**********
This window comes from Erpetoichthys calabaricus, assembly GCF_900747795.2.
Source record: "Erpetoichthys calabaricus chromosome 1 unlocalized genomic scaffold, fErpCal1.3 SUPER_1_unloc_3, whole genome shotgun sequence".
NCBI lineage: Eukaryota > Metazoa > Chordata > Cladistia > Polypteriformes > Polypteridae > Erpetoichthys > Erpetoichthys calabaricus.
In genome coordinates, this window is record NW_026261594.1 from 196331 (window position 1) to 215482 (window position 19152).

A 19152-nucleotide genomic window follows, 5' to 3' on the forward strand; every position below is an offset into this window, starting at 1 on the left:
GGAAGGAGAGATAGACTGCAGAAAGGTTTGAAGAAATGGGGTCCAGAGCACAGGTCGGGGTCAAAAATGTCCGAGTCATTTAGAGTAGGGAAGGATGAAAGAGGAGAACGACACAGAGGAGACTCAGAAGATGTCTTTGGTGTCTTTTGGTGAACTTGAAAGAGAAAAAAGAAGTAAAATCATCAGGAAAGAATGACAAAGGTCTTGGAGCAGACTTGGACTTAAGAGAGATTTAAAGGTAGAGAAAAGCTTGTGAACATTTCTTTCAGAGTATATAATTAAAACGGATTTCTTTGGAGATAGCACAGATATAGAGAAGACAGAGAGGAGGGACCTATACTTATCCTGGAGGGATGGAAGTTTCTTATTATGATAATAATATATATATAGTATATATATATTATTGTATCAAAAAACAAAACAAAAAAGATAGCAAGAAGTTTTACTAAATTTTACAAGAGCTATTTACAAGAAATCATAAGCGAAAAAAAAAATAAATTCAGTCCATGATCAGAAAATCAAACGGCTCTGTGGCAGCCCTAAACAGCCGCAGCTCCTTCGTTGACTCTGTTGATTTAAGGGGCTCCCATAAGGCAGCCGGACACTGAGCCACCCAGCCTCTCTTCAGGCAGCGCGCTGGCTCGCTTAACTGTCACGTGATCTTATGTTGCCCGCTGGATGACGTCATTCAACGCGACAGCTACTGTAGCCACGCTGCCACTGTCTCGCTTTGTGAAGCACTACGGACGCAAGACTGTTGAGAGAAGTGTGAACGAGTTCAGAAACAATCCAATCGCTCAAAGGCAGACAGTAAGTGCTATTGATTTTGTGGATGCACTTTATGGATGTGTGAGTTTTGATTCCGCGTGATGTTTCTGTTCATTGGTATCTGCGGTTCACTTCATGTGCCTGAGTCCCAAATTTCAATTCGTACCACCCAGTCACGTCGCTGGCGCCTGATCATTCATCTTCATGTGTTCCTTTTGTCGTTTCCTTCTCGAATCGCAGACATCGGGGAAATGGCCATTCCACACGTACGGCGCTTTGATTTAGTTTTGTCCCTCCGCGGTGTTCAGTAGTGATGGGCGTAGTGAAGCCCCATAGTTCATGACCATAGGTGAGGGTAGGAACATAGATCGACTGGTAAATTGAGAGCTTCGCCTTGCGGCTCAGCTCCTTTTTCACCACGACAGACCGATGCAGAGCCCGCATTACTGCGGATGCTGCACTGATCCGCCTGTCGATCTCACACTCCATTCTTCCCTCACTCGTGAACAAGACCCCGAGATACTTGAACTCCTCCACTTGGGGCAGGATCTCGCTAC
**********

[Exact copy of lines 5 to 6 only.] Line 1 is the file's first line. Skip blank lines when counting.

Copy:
A 19152-nucleotide genomic window follows, 5' to 3' on the forward strand; every position below is an offset into this window, starting at 1 on the left:
GGAAGGAGAGATAGACTGCAGAAAGGTTTGAAGAAATGGGGTCCAGAGCACAGGTCGGGGTCAAAAATGTCCGAGTCATTTAGAGTAGGGAAGGATGAAAGAGGAGAACGACACAGAGGAGACTCAGAAGATGTCTTTGGTGTCTTTTGGTGAACTTGAAAGAGAAAAAAGAAGTAAAATCATCAGGAAAGAATGACAAAGGTCTTGGAGCAGACTTGGACTTAAGAGAGATTTAAAGGTAGAGAAAAGCTTGTGAACATTTCTTTCAGAGTATATAATTAAAACGGATTTCTTTGGAGATAGCACAGATATAGAGAAGACAGAGAGGAGGGACCTATACTTATCCTGGAGGGATGGAAGTTTCTTATTATGATAATAATATATATATAGTATATATATATTATTGTATCAAAAAACAAAACAAAAAAGATAGCAAGAAGTTTTACTAAATTTTACAAGAGCTATTTACAAGAAATCATAAGCGAAAAAAAAAATAAATTCAGTCCATGATCAGAAAATCAAACGGCTCTGTGGCAGCCCTAAACAGCCGCAGCTCCTTCGTTGACTCTGTTGATTTAAGGGGCTCCCATAAGGCAGCCGGACACTGAGCCACCCAGCCTCTCTTCAGGCAGCGCGCTGGCTCGCTTAACTGTCACGTGATCTTATGTTGCCCGCTGGATGACGTCATTCAACGCGACAGCTACTGTAGCCACGCTGCCACTGTCTCGCTTTGTGAAGCACTACGGACGCAAGACTGTTGAGAGAAGTGTGAACGAGTTCAGAAACAATCCAATCGCTCAAAGGCAGACAGTAAGTGCTATTGATTTTGTGGATGCACTTTATGGATGTGTGAGTTTTGATTCCGCGTGATGTTTCTGTTCATTGGTATCTGCGGTTCACTTCATGTGCCTGAGTCCCAAATTTCAATTCGTACCACCCAGTCACGTCGCTGGCGCCTGATCATTCATCTTCATGTGTTCCTTTTGTCGTTTCCTTCTCGAATCGCAGACATCGGGGAAATGGCCATTCCACACGTACGGCGCTTTGATTTAGTTTTGTCCCTCCGCGGTGTTCAGTAGTGATGGGCGTAGTGAAGCCCCATAGTTCATGACCATAGGTGAGGGTAGGAACATAGATCGACTGGTAAATTGAGAGCTTCGCCTTGCGGCTCAGCTCCTTTTTCACCACGACAGACCGATGCAGAGCCCGCATTACTGCGGATGCTGCACTGATCCGCCTGTCGATCTCACACTCCATTCTTCCCTCACTCGTGAACAAGACCCCGAGATACTTGAACTCCTCCACTTGGGGCAGGATCTCGCTAC